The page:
May 4, 2009 (UK)/May 1, 2010 (US)
320 Pages(UK)/304 Pages (US)
Buy @ Amazon UK or US
Gemma is taken during a moment alone in the Bangkok airport while on a trip with her parents. They were on their way to Vietnam from their home in England when she stepped away for just a moment to get a cup of coffee and suddenly a young man was there across from her. A weirdly familiar, too old to be a fried, man who knew her name. A young man named Ty who had this all planned.
Ty offers to pay for her drink. Ty drugs her drink and soon has taken Gemma far away to a remote, harsh part of the world where it is just the two of them.
Stolen is Gem's letter to her captor. Her "letter from nowhere."
Because Stolen is Gemma's letter to her kidnapper, it tells the story of her kidnapping and imprisonment from her perspective, but also uses an interesting pronoun. As it's to him and not about him it uses 'you' and not 'he' or his name making the reading very, very interesting. At times it's like the reader is the 'you' in the book, the kidnapper that Gemma is talking to--definitely making for an intriguing go of things. Other times it's as if you're the 'I,' Gem who's been taken and telling her tale.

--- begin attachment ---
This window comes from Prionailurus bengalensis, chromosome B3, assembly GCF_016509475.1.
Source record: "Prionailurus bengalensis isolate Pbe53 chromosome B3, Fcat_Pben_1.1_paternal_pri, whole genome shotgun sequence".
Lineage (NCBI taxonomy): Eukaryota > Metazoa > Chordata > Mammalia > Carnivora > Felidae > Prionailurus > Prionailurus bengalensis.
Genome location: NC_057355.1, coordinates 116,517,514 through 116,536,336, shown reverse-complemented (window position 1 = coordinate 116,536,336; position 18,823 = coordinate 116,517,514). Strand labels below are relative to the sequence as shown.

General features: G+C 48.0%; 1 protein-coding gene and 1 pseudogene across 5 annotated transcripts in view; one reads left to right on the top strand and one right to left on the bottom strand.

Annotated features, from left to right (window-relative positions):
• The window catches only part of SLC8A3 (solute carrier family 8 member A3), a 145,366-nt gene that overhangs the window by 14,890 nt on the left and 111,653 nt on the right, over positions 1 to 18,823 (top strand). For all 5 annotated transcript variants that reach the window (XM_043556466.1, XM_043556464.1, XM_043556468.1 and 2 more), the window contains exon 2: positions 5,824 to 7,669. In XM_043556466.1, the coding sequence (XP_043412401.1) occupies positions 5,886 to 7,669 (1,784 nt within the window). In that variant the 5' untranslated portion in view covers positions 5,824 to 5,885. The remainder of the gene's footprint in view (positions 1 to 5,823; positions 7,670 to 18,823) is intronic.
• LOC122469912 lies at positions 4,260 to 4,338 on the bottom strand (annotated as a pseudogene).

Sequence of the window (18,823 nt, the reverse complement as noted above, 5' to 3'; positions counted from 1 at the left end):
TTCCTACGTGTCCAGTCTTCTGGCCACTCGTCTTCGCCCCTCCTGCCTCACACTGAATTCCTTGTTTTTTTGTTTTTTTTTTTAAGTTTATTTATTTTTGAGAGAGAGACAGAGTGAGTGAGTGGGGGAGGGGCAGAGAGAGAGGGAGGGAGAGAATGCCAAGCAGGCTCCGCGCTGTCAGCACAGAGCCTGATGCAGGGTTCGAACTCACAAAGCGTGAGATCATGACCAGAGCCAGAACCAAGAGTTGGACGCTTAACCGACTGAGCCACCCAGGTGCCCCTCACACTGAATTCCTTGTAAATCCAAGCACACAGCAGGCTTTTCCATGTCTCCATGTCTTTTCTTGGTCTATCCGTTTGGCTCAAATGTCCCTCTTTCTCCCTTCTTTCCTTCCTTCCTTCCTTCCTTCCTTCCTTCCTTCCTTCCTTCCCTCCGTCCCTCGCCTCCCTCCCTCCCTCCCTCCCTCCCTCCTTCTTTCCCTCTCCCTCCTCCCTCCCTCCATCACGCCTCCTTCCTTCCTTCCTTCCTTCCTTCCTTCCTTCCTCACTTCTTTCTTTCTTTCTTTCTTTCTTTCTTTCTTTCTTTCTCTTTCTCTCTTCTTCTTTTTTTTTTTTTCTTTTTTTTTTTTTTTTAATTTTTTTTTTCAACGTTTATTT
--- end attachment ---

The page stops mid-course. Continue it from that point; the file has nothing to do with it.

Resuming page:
A slightly paraphrased quote from page 262 in the British version explains it, "I was you...But I was me....too. I was us both."
Pairing that with the story of these two characters and the unique situation they find themselves in and it's one of the most innovative stories I've read.
The interaction between Ty (or usually 'you') and Gem rings so true because the reasoning is there--illogical or crazy as it may be--the same way that it is when you hear about someone being abducted in real life. The back story was well built for both of the characters, the relationship between them made sense (given the story), and the setting really fit--and it all came together to make a fantastic novel.